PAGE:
Andrew Barnes, independent marketing consultant
My first experience of cloud based file sharing was as a personal user of Dropbox several years ago. As the owner of a shiny new iPad I needed to be able to transfer content between the device and my main laptop. Dropbox proved ideal.
My second encounter with cloud file sharing was not so successful. I was doing some work for a company that used a third-party cloud service as a file-sharing mechanism. I needed access to this repository, so they gave me login credentials.
I just downloaded the software to my laptop, logged in and started to access the content I needed. No training was required and everything was going well until my Macbook Air ran out of local disk space, and I wasn’t connected to the internet.
No problem I thought, I could delete the several GB of shared files that had been synched to my computer and all would be well.
As someone who has been in and around enterprise computing for the last 30 years I was astonished at what happened next. I got back on line and was blissfully unaware anything was wrong until various users started complaining that the “shared disk” was empty. It seemed my action of freeing disk space locally had synched to the cloud. No real harm was done but it was a lesson for the system administrator to think about the security and risk implications of cloud file sharing.
Fast forward a couple of years and I’m reminded again of risk, the importance of an audit trail, and the opportunity that can be gained by knowing who did what to documents.
There is no doubt that the facility for real-time editing of documents using applications like Google Docs can be very useful when used in small measure. There is equally no doubt that it can be a nightmare.
Allowing multiple people to “real-time collaborate” on a document will get very confusing. Keeping track of who did what, and having considered discussion of, and input into, the merits of a change can make for interesting conversations; especially if all the collaborators can’t be on-line at once.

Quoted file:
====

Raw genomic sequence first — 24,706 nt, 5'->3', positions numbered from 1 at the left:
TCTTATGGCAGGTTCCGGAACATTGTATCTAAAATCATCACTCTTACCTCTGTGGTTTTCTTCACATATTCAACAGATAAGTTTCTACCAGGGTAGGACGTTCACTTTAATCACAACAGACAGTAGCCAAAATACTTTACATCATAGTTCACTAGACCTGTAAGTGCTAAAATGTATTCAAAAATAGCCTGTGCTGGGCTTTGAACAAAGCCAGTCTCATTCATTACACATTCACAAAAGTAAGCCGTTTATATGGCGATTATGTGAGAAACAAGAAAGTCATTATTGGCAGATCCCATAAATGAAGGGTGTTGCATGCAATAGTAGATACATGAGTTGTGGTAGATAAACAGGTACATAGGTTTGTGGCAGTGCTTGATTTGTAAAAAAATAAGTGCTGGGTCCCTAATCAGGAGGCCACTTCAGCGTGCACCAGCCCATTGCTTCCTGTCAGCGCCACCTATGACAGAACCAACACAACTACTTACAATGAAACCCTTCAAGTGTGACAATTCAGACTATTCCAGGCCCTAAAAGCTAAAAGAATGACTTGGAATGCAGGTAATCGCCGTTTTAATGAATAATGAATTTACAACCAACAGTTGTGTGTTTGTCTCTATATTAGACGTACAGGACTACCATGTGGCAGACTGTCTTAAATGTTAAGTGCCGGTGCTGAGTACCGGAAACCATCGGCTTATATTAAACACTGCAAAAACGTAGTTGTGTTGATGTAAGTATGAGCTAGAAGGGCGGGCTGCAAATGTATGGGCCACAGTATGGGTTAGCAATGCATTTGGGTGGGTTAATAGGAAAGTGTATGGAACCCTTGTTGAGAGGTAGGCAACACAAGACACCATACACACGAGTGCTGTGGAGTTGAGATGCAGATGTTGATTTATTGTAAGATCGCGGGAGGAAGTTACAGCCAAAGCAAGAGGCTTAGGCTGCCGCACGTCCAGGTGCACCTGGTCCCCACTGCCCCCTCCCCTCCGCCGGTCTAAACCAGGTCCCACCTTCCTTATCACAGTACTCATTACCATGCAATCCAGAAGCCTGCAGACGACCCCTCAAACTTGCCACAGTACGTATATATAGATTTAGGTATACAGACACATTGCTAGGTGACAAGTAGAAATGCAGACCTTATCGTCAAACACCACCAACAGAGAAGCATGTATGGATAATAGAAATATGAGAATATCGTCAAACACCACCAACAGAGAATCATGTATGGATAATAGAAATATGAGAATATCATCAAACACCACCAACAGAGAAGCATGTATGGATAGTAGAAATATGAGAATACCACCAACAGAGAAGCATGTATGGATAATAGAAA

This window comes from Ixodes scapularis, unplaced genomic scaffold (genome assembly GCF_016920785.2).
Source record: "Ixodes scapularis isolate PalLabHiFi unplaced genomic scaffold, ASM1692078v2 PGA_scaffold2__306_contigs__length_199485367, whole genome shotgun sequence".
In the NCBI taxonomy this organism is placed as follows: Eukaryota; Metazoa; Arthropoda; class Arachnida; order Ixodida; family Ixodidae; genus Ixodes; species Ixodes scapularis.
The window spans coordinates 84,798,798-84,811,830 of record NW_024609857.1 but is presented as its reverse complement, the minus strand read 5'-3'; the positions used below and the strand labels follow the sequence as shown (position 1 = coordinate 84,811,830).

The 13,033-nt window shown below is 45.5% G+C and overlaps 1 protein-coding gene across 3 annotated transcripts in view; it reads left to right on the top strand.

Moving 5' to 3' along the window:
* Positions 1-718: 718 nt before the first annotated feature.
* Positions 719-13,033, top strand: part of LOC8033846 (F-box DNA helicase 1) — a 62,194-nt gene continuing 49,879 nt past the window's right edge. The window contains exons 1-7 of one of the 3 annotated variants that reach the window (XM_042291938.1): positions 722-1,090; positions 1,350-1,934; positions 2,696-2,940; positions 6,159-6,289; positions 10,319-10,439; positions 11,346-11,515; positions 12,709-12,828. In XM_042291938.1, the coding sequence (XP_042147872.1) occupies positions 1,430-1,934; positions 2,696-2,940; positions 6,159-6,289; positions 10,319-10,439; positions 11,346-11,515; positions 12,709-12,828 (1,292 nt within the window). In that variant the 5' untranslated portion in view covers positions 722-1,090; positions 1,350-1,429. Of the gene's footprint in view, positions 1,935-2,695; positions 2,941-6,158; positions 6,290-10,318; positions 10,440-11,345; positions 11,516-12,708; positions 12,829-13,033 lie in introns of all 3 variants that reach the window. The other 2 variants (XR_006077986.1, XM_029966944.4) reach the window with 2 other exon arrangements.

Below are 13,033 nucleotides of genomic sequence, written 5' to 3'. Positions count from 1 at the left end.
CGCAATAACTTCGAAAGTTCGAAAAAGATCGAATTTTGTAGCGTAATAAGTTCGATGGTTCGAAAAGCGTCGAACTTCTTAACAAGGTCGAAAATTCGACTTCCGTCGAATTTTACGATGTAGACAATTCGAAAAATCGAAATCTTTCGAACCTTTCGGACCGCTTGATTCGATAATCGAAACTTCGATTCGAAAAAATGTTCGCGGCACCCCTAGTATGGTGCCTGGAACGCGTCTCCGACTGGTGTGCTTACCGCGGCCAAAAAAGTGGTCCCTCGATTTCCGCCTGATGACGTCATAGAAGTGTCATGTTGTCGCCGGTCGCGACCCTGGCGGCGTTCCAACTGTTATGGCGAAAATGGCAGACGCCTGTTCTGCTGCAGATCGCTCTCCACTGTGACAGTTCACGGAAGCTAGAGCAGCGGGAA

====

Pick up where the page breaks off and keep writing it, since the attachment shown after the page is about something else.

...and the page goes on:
To me such editing quickly has the same effect as many people talking at once. The dominant people (not necessarily the subject experts) take over, changes are made that may not be well considered and there may be little or no audit trail available. What’s worse is that if you are off-line you are out of it.
For some, document collaboration is a regulatory requirement. For others it is a productivity and consistency cornerstone of business and sales processes. In either case a structured approach is the only way to be confident in what is produced.
And the structured approach can provide unexpected value. With the right platform tracking who has worked on which documents can help build the profile of subject matter experts. Identifying who made the most contribution to sales proposals can pin-point deal champions. Investigating the effectiveness of partners in the review process can cement relationships, or identify room for improvement.
So yes, cloud file sharing has its place, but before diving in on a large scale, think about your needs from the document collaboration process, what outputs you expect and how well you can demonstrate adherence to regulation.